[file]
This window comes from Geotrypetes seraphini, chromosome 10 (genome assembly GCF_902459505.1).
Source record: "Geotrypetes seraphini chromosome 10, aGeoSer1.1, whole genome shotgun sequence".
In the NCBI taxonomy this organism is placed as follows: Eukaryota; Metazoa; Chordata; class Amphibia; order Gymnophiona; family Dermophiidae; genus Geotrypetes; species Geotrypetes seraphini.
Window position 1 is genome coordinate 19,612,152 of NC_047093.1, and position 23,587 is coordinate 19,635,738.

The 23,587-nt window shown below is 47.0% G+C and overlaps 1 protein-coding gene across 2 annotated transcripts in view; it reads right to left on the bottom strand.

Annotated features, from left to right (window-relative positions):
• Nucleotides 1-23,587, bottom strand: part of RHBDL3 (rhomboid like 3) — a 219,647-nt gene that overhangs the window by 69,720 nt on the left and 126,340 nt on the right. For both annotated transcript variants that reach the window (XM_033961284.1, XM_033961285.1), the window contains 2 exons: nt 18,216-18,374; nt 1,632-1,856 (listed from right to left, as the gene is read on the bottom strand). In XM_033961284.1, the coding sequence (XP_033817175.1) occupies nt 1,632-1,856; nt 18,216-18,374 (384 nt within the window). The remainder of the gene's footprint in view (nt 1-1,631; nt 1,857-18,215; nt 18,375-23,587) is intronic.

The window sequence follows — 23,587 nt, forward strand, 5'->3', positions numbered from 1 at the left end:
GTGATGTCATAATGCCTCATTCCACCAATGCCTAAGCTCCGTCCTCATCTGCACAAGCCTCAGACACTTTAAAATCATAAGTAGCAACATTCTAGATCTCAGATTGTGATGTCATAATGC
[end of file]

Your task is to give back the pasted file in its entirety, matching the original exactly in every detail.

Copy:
This window comes from Geotrypetes seraphini, chromosome 10 (genome assembly GCF_902459505.1).
Source record: "Geotrypetes seraphini chromosome 10, aGeoSer1.1, whole genome shotgun sequence".
In the NCBI taxonomy this organism is placed as follows: Eukaryota; Metazoa; Chordata; class Amphibia; order Gymnophiona; family Dermophiidae; genus Geotrypetes; species Geotrypetes seraphini.
Window position 1 is genome coordinate 19,612,152 of NC_047093.1, and position 23,587 is coordinate 19,635,738.

The 23,587-nt window shown below is 47.0% G+C and overlaps 1 protein-coding gene across 2 annotated transcripts in view; it reads right to left on the bottom strand.

Annotated features, from left to right (window-relative positions):
• Nucleotides 1-23,587, bottom strand: part of RHBDL3 (rhomboid like 3) — a 219,647-nt gene that overhangs the window by 69,720 nt on the left and 126,340 nt on the right. For both annotated transcript variants that reach the window (XM_033961284.1, XM_033961285.1), the window contains 2 exons: nt 18,216-18,374; nt 1,632-1,856 (listed from right to left, as the gene is read on the bottom strand). In XM_033961284.1, the coding sequence (XP_033817175.1) occupies nt 1,632-1,856; nt 18,216-18,374 (384 nt within the window). The remainder of the gene's footprint in view (nt 1-1,631; nt 1,857-18,215; nt 18,375-23,587) is intronic.

The window sequence follows — 23,587 nt, forward strand, 5'->3', positions numbered from 1 at the left end:
GTGATGTCATAATGCCTCATTCCACCAATGCCTAAGCTCCGTCCTCATCTGCACAAGCCTCAGACACTTTAAAATCATAAGTAGCAACATTCTAGATCTCAGATTGTGATGTCATAATGC